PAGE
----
The industrial sector is once again the darling of property investors. For the second year in a row, industrial has ranked as the top sector for both investment and development prospects in Emerging Trends in Real Estate, the Urban Land Institute’s widely-followed annual industry survey. This year the industrial sector posted its highest preference scores in over a decade. Not bad for the “Rodney Dangerfield” of property sectors – never getting any respect.
Demand Drivers All Firing Strongly
Its rising stature reflects both compelling capital and property market fundamentals within the sector, as well as declining or weaker prospects for the other major property types. To start with the positives: Demand for warehouse and distribution space is soaring as the whole chain of moving goods from producer to consumer is being upended by consumer shifts toward e-commerce, to the advantage of wholesalers and warehouse space generally.
Other demand drivers are also firing strongly, in concert with the continuing economic recovery. As with the other property sectors, demand for space naturally rises with GDP growth and especially job growth. But industrial demand especially depends on two factors, in addition to retail demand: trade and housing construction. Warehouses benefit from housing construction as homebuilders need large spaces in which to store their materials. Housing starts are not nearly at the level of the mid 2000s, which is probably a good thing – as a nation we were building too many houses that families could not afford. But volumes have recovered nicely since the recession, with the annual rate now up to 1.1 million units, twice the rate at the depth of the recession and finally approaching the levels of the mid 1990s prior to the housing boom.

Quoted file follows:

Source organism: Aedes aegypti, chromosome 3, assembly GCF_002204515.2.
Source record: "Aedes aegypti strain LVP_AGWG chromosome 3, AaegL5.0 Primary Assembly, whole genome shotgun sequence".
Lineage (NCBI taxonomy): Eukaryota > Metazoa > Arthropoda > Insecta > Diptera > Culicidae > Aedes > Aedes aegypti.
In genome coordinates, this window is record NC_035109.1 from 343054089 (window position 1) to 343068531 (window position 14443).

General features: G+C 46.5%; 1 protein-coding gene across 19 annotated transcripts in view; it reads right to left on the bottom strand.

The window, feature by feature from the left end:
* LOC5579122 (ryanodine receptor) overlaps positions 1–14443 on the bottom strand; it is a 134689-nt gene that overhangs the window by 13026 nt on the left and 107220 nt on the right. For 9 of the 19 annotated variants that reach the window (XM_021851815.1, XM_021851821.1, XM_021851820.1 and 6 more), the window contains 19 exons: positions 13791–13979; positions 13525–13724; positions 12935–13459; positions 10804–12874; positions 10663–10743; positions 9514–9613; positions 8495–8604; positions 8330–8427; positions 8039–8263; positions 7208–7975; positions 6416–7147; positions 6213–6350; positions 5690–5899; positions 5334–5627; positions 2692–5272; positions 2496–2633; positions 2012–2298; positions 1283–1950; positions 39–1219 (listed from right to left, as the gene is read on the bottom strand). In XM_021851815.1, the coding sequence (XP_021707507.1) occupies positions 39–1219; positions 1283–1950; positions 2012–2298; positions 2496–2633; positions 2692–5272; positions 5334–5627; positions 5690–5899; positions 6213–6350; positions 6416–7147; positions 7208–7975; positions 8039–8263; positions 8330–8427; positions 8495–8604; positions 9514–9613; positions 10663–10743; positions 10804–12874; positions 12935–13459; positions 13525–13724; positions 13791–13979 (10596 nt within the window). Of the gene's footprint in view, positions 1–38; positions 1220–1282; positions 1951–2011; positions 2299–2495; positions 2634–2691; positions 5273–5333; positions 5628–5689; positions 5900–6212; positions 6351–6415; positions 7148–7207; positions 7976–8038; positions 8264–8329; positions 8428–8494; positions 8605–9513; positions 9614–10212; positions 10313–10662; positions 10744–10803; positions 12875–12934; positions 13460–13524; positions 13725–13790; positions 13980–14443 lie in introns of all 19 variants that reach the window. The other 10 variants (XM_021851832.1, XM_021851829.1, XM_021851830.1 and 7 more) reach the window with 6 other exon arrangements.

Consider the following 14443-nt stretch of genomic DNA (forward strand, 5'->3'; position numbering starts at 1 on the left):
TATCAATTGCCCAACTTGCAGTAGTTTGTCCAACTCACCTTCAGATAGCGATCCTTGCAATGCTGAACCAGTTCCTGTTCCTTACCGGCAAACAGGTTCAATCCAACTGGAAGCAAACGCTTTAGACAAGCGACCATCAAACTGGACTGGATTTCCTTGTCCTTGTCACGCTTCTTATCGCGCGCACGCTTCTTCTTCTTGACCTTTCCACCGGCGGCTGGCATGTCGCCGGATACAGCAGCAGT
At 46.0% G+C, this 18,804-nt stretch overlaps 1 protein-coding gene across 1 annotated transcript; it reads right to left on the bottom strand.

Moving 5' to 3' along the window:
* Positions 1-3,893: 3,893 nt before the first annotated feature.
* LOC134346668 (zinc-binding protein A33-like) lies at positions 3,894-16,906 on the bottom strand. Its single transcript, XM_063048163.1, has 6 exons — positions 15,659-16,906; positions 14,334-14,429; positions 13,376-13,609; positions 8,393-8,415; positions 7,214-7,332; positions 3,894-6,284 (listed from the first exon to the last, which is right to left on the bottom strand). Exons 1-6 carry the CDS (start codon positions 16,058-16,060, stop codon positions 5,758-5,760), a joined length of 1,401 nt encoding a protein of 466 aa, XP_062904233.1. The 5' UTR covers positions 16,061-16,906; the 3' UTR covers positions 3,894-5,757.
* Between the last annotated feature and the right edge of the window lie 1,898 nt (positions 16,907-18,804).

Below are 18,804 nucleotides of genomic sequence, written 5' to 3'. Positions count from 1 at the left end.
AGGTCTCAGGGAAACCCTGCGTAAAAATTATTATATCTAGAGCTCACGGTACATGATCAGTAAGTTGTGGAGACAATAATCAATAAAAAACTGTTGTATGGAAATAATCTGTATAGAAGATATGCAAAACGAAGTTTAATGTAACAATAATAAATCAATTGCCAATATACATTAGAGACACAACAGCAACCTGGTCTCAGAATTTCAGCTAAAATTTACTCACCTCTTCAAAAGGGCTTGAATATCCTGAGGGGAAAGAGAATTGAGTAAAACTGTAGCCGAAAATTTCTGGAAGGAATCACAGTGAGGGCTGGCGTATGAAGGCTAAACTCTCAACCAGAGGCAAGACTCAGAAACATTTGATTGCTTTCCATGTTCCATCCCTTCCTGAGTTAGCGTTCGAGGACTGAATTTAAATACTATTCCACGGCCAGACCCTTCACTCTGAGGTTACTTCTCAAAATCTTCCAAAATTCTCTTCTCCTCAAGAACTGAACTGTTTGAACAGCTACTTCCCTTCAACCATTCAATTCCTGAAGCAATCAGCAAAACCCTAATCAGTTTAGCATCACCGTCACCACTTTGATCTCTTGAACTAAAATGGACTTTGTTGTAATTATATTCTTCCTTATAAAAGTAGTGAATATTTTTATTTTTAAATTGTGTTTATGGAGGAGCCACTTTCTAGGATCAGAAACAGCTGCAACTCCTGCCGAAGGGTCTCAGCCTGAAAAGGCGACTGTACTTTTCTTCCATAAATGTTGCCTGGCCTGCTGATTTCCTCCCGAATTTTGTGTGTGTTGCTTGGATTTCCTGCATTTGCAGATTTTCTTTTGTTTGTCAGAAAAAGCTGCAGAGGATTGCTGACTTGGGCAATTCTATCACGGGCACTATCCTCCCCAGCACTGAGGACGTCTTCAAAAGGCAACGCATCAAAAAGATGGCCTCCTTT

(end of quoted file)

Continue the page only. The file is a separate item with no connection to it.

And trade is up, building on a long upward trend for both imports and exports dating back at least 50 years due to greater trade liberalization. Exports and imports combined have tripled their share of our nation’s Gross Domestic Product, from less than 10% in the 1960s to almost 30% now. It must be noted that services account for a significant share of imports (18%) and especially exports (33%), meaning that much of what we trade with other nations does not involve any physical goods. Nonetheless, our growing trade means that an increasing share of the products we buy and sell end up in warehouses at some point in their journey from producer to consumer. Putting all these factors together – rising trade, increasing housing construction, and the shift to e-commerce, all in the context of at least moderate economic growth – provide the fuel for strong tenant demand for warehouse space.
Warehouse Markets Are Thriving
So far tenants have been fairly indiscriminate in their space demands, as relatively little new supply has been brought to market, leaving tenants with few options. In the last five years of the economic expansion through year-end 2014, the nation’s warehouse base has risen less than 2.5% — on average only 0.5% per year. By contrast, supply rose by almost 1% annually in the expansion from 2002-07, and 1.3% a year during 1990s expansion.